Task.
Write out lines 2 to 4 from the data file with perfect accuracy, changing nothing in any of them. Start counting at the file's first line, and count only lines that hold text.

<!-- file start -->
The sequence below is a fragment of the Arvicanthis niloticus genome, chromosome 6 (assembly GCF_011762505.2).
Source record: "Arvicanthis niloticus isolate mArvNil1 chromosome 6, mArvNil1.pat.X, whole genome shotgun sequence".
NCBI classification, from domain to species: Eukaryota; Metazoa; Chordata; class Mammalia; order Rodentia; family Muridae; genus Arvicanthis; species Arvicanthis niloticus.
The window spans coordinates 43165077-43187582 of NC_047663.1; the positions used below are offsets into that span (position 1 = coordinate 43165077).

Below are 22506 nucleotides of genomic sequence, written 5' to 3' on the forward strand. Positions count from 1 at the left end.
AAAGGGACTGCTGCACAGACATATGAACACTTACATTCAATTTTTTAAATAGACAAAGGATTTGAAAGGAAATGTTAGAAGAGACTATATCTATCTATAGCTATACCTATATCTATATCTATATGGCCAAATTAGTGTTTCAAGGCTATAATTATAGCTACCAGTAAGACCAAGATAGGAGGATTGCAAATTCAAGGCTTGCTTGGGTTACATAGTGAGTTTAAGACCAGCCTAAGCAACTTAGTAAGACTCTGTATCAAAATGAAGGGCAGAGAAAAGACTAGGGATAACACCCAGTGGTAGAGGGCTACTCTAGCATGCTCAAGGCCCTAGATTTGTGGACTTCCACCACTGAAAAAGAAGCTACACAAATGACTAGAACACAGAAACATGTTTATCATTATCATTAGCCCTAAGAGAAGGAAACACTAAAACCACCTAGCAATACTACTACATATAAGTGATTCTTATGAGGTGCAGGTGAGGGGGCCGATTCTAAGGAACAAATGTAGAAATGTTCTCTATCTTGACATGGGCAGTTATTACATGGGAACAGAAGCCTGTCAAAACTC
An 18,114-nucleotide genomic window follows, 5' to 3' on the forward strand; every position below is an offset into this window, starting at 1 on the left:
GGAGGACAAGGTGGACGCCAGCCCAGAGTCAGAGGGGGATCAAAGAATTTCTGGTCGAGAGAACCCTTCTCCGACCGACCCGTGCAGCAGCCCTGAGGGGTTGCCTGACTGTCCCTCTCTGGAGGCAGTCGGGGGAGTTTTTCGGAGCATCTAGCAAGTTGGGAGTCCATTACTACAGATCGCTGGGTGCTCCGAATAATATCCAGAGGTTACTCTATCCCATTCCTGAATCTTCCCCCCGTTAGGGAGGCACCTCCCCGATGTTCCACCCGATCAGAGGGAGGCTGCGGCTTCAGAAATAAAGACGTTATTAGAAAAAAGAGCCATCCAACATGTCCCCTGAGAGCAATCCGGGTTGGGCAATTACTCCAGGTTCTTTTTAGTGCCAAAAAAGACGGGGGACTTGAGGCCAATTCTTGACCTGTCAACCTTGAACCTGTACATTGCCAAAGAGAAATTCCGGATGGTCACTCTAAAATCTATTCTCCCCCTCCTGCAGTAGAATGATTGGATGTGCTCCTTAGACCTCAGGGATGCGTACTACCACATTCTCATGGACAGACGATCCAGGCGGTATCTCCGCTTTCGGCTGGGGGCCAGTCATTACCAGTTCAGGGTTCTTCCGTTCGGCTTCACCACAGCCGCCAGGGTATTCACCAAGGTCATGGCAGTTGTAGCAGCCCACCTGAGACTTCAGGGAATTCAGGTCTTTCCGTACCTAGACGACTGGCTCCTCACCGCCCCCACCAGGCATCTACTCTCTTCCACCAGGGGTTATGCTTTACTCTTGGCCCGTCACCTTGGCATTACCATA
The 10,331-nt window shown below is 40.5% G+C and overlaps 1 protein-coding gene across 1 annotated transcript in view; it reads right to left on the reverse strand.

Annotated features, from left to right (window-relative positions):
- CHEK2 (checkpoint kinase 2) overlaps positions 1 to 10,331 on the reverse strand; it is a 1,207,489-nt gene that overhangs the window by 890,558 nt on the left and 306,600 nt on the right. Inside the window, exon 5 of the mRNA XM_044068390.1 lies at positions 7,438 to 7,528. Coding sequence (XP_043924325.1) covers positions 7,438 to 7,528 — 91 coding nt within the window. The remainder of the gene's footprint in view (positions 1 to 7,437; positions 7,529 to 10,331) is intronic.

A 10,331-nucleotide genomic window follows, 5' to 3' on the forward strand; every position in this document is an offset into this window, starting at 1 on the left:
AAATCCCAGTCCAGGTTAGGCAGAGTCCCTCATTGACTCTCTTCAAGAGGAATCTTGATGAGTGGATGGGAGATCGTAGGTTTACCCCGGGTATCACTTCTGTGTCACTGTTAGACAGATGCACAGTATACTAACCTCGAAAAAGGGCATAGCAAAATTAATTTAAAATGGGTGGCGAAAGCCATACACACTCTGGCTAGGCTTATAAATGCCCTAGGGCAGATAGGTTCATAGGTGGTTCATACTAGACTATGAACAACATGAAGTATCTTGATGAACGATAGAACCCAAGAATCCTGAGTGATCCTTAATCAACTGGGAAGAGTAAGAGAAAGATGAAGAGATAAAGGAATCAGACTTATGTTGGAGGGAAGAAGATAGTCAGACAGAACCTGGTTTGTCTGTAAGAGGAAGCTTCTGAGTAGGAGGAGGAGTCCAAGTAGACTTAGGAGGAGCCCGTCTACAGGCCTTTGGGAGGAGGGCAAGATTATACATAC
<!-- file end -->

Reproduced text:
Source record: "Arvicanthis niloticus isolate mArvNil1 chromosome 6, mArvNil1.pat.X, whole genome shotgun sequence".
NCBI classification, from domain to species: Eukaryota; Metazoa; Chordata; class Mammalia; order Rodentia; family Muridae; genus Arvicanthis; species Arvicanthis niloticus.
The window spans coordinates 43165077-43187582 of NC_047663.1; the positions used below are offsets into that span (position 1 = coordinate 43165077).